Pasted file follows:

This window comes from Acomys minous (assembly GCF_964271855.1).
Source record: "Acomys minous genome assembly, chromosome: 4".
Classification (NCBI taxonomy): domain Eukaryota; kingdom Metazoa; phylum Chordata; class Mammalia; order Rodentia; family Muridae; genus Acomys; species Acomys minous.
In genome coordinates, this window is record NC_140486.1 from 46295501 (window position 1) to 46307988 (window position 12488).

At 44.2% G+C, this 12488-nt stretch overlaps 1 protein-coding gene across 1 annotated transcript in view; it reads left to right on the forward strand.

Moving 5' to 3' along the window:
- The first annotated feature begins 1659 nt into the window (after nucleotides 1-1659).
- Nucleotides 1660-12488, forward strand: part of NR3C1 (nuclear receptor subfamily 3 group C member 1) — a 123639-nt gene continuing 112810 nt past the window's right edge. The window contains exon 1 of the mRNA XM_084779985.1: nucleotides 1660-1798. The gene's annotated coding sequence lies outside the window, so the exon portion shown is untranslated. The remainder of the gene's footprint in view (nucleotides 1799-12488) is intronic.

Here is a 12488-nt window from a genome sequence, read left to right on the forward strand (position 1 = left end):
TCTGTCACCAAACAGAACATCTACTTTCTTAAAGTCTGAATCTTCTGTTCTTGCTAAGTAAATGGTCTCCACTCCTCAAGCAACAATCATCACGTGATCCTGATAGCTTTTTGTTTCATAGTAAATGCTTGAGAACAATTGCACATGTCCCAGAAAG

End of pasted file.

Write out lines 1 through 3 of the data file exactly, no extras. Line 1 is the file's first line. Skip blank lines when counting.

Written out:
This window comes from Acomys minous (assembly GCF_964271855.1).
Source record: "Acomys minous genome assembly, chromosome: 4".
Classification (NCBI taxonomy): domain Eukaryota; kingdom Metazoa; phylum Chordata; class Mammalia; order Rodentia; family Muridae; genus Acomys; species Acomys minous.